|THROUGH THE YEARS|
- Life Member (of the Alumni Association)
When Bistline earned her law degree in 1954, she was one of only two women in a class of more than 70.
Howard-Johnson’s fiction, nonfiction works, and poems have appeared in numerous national magazines, anthologies and review journals. Her first book, This Is the Place, a look at love, prejudice and personal redemption in 1950s Utah, won eight literary awards; her second, Harkening: A Collection of Stories Remembered, garnered three.
Nick M. Bapis BS’64 has been named among the nation’s leading financial advisors in two leading business publications, Barron’s and Research Magazine. Bapis ranks 46th in Barron’s “The Top 100” list of “the 100 best wealth advisors from the brokerage industry,” published in its Sept. 20, 2004 edition. He was number 12 in the “horizontal team structure” category of “The Winner’s Circle Top 30” cover story in the September 2004 issue of Research. Bapis is a senior vice president at the Parleys office of Morgan Stanley. He has been with the firm since 1988.
John (Jack) H. Adams MBA’68 retired from the federal government in 2004 with combined active service in excess of 53 years. Adams started his federal career in 1950 working for the FBI while J. Edgar Hoover was the director. In 2003, he received the Meritorious Presidential Rank Award for exceptional long-term accomplishments. The United States Office of Personnel Management notes, “Winners of this prestigious award are strong leaders, professionals and scientists who achieve results and consistently demonstrate strength, integrity, industry and a relentless commitment to excellence in public service.”
Eddie F. Brown MS’72 PhD’75 (both in social work), has joined Arizona State University as director of the American Indian Studies program. For the past eight years, Brown, a member of the Pascua Yaqui Tribe, has been director of the Kathryn M. Buder Center for American Indian Studies at Washington University in St. Louis. The youngest of eight children, Brown was the first in his family to receive a college degree. He previously held positions as executive director of the department of human services for the Tohono O’odham Nation and as director of the Arizona Department of Economic Security.
Harold Smith PhD’74 has joined the California State University at Northridge as associate dean of the College of Health and Human Development. Smith has extensive experience in health care systems and publications in the fields of therapeutic recreation and fund raising. He comes to Northridge from Boise, where he was therapeutic recreation specialist and director of activities for SUNHEALTH Behavioral System of Boise. Smith previously served in administrative and faculty assignments at Brigham Young University, Kent State University, the University of Wisconsin-Green Bay, the University of Oregon and other institutions.
Shelby Steele PhD’75 was one of seven distinguished Americans (and one historical society) awarded the 2004 National Humanities Medal for their contributions to the humanities. Steele was cited “for his learned examinations of race relations and cultural issues, which reveal a profound commitment to freedom and belief in the bright future of our nation.” Steele specializes in the study of race relations, multiculturalism and affirmative action. A widely published writer and contributing editor at Harper’s, his most recent book is A Dream Deferred: The Second Betrayal of Black Freedom in America.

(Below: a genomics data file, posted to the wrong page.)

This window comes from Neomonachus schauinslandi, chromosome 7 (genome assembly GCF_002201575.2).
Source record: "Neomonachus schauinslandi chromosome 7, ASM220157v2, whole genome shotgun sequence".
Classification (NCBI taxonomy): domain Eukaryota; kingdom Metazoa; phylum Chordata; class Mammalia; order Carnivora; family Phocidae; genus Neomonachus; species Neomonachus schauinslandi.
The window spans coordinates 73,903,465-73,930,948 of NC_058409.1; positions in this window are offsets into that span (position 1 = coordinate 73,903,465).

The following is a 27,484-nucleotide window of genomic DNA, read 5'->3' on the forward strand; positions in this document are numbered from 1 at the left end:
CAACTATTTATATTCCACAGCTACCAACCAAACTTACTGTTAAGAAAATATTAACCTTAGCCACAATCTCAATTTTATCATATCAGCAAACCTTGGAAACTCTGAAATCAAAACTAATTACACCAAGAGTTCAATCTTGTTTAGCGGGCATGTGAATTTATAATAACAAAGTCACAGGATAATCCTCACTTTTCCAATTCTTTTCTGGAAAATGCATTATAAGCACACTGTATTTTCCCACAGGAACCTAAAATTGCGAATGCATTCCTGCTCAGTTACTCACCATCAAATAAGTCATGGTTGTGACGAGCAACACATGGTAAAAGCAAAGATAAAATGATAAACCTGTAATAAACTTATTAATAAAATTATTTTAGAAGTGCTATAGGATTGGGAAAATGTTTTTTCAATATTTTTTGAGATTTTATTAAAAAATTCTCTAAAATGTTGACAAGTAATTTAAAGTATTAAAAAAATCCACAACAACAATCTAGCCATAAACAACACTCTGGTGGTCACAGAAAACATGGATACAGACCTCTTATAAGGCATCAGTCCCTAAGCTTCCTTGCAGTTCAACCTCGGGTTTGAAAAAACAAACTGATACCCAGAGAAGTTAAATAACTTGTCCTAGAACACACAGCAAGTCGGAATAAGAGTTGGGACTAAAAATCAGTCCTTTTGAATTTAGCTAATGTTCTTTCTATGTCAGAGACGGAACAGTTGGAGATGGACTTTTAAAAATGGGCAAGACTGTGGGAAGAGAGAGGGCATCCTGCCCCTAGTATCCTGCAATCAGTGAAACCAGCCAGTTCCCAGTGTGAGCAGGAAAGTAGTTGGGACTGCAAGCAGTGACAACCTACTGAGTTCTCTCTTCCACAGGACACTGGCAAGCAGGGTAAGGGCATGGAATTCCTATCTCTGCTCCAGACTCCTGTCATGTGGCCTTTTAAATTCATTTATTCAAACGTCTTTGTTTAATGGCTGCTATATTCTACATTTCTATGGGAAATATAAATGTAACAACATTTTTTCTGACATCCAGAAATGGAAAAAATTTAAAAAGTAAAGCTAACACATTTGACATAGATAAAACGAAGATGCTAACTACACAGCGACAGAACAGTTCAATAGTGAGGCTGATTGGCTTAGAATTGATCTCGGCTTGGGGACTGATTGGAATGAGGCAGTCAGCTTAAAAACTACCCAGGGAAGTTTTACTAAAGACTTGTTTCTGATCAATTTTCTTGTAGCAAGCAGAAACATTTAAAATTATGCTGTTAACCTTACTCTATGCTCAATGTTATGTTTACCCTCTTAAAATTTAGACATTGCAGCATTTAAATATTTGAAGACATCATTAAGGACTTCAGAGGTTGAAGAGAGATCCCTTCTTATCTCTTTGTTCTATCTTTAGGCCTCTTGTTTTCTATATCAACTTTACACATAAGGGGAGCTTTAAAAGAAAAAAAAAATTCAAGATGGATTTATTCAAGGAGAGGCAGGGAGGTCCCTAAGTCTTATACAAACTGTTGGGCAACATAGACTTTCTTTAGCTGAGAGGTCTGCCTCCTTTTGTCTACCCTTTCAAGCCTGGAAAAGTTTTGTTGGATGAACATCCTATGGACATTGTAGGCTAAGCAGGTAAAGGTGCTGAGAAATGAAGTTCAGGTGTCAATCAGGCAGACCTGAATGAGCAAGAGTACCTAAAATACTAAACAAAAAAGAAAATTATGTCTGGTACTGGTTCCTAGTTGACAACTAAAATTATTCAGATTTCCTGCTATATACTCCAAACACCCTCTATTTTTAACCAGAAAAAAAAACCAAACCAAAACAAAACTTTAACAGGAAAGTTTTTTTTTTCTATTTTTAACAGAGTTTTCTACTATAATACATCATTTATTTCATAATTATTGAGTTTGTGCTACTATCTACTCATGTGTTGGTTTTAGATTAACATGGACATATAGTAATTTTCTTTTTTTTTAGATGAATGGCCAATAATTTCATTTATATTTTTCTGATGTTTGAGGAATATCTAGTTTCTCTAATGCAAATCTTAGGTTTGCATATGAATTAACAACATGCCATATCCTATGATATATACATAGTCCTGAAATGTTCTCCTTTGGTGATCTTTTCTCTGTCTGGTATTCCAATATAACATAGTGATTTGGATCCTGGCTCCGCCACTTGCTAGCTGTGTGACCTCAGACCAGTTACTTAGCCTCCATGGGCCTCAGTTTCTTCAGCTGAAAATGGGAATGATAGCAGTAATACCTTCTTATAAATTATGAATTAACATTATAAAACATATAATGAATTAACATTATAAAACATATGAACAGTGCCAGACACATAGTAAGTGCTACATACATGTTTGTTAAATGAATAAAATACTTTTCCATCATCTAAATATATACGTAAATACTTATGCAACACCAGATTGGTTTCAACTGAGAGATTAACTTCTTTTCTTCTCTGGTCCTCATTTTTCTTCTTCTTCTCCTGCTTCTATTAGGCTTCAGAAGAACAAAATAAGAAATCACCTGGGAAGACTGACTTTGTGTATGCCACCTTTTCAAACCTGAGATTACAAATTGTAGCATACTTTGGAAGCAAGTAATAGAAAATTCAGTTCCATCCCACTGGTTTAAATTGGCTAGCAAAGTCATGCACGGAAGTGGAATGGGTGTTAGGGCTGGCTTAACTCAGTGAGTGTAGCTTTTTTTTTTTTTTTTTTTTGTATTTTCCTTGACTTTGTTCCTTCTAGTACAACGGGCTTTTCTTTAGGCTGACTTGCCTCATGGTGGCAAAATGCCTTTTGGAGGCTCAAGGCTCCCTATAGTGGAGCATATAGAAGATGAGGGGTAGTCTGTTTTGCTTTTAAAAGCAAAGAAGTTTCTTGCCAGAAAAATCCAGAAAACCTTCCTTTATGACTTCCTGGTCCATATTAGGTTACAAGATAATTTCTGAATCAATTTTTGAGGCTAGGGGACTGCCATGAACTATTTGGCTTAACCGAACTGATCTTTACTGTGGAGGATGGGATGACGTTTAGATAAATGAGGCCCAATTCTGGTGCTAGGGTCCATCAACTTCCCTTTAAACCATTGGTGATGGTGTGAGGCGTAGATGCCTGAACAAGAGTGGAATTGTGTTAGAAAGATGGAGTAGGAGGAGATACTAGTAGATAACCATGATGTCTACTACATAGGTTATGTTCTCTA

Frances A. Mielach BS’76, Ph.D., has been named vice president of regulatory and scientific affairs for Myriad Pharmaceuticals, Inc. Mielach joined Myriad from Aspen Biomedical Consulting, which she founded and served as president of for more than 10 years. Previously, she was with the U.S. Food and Drug Administration in the Division of Antiviral Drug Products of the Center for Drug Evaluation and Research.
A board certified toxicologist as well as a registered pharmacist in Utah and California, Mielach is the author of numerous scientific articles, abstracts, presentations and book chapters, and a frequent lecturer on pharmacology and toxicology topics. LM
Sandra Calman BS’84 MD’88 has been named a director of clinical research for Dow Pharmaceutical Sciences. She will oversee management at Dow’s Solano Clinical Research units in Davis and Vallejo, Calif. Calman brings to Dow Pharmaceutical Sciences more than 12 years of experience as an investigative research physician and in directing clinical research activities. She is a seasoned clinical investigator, having served in a leadership role in over 30 clinical trials, including seven in ophthalmology. Prior to joining Solano, Calman was director of clinical research and practice management for Premier Eyecare in San Francisco.
Mark R. James MPA’87 was recently appointed vice president of human resources for Honeywell Aerospace, based in Phoenix, Ariz. He leads a team of 360 human resources professionals responsible for supporting 42,000 employees worldwide. James has been with Honeywell for five years, serving previously as vice president of human resources for the company’s Aerospace Electronic Systems division in Phoenix and human resources director for its Federal Manufacturing & Technologies division in Kansas City, Mo. Prior to joining Honeywell, James held various human resources roles with Iomega in Roy, Utah; Toyota in Deerfield Beach, Fla.; and AT&T/Lockheed Martin at Sandia National Laboratories in Albuquerque, N.M.